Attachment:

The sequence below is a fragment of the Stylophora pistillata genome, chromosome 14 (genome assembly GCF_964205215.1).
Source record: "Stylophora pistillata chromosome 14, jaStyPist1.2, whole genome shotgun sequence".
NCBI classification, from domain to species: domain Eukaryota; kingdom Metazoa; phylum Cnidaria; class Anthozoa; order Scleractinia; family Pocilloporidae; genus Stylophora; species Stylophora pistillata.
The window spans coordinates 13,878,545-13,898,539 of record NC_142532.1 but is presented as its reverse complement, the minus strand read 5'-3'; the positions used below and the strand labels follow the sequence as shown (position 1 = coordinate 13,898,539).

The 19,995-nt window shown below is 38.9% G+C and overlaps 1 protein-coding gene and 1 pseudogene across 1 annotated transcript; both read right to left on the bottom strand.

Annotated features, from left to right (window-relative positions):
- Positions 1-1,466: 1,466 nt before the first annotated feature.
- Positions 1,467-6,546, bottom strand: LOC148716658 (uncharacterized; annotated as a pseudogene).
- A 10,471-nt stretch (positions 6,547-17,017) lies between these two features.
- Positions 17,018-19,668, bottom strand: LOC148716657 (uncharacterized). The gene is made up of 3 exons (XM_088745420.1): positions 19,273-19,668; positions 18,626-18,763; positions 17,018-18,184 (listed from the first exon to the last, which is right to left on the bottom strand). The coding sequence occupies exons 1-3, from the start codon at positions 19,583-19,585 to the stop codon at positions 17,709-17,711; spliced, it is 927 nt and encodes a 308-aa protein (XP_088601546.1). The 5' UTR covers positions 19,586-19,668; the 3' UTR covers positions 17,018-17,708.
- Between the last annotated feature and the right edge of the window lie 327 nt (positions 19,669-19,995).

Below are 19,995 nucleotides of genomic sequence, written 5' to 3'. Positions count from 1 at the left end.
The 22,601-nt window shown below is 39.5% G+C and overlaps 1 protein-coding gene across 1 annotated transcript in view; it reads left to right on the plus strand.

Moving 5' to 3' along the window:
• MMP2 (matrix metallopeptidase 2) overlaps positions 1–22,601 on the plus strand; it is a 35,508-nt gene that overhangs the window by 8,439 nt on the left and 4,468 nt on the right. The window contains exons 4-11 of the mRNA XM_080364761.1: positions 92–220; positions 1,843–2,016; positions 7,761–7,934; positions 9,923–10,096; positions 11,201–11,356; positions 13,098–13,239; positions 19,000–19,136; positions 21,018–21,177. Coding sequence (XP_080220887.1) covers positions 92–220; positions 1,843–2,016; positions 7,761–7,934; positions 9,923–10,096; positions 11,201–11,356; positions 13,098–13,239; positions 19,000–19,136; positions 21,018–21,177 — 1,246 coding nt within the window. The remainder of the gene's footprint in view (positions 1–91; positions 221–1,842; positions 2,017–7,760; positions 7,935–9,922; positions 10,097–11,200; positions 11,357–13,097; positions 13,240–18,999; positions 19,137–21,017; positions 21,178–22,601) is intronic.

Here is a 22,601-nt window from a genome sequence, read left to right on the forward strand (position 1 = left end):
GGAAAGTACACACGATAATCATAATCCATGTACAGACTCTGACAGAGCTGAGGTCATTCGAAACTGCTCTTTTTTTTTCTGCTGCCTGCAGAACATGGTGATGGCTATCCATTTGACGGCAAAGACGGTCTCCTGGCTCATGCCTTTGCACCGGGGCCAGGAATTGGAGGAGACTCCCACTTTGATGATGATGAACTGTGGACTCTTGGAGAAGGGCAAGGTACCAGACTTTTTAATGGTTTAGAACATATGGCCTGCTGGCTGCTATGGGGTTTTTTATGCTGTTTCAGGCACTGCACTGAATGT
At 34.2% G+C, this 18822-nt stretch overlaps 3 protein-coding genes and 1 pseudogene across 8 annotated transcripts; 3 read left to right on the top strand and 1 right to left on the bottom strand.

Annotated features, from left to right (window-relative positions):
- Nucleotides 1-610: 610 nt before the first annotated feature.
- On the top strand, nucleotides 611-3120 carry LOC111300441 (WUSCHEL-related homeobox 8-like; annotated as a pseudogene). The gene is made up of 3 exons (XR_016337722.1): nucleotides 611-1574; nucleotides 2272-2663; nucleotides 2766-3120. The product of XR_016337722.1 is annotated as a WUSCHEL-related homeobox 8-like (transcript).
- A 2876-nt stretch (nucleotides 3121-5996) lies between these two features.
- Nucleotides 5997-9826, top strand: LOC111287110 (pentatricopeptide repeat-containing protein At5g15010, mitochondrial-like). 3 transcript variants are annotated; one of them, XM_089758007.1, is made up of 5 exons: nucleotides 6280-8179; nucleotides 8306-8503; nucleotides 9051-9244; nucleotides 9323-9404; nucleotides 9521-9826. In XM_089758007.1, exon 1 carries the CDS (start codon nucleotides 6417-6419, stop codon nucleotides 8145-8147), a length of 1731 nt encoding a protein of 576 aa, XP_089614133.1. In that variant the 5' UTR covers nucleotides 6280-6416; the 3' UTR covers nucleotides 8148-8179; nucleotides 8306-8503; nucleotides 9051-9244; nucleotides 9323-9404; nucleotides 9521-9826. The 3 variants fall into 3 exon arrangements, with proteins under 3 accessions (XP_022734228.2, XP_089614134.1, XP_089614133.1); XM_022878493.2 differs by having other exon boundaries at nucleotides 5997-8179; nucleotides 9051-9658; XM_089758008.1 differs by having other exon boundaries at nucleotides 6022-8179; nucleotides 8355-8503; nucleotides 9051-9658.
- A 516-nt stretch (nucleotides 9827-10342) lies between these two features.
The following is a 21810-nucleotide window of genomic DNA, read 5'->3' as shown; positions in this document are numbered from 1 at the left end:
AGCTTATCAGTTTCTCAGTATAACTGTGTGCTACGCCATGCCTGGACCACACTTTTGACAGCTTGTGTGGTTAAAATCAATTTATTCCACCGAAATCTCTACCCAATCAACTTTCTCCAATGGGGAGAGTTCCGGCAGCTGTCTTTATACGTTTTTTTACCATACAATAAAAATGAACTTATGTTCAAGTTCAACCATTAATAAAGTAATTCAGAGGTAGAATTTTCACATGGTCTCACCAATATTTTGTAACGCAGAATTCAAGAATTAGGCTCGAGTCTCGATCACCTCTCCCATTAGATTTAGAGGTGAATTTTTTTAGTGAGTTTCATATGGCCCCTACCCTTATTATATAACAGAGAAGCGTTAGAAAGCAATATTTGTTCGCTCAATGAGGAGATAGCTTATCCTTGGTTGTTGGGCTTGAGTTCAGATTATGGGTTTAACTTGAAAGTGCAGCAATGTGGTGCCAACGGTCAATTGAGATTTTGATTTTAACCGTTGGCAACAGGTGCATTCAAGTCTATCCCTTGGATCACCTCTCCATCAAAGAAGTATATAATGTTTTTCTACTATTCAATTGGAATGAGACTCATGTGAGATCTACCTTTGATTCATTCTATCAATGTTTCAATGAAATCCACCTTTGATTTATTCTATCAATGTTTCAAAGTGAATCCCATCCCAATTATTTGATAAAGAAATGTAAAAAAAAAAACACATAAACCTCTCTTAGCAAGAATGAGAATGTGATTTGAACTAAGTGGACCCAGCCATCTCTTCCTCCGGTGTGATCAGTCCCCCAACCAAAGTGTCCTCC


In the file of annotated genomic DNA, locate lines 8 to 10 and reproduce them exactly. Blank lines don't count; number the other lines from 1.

- Positions 1,467-6,546, bottom strand: LOC148716658 (uncharacterized; annotated as a pseudogene).
- A 10,471-nt stretch (positions 6,547-17,017) lies between these two features.
- Positions 17,018-19,668, bottom strand: LOC148716657 (uncharacterized). The gene is made up of 3 exons (XM_088745420.1): positions 19,273-19,668; positions 18,626-18,763; positions 17,018-18,184 (listed from the first exon to the last, which is right to left on the bottom strand). The coding sequence occupies exons 1-3, from the start codon at positions 19,583-19,585 to the stop codon at positions 17,709-17,711; spliced, it is 927 nt and encodes a 308-aa protein (XP_088601546.1). The 5' UTR covers positions 19,586-19,668; the 3' UTR covers positions 17,018-17,708.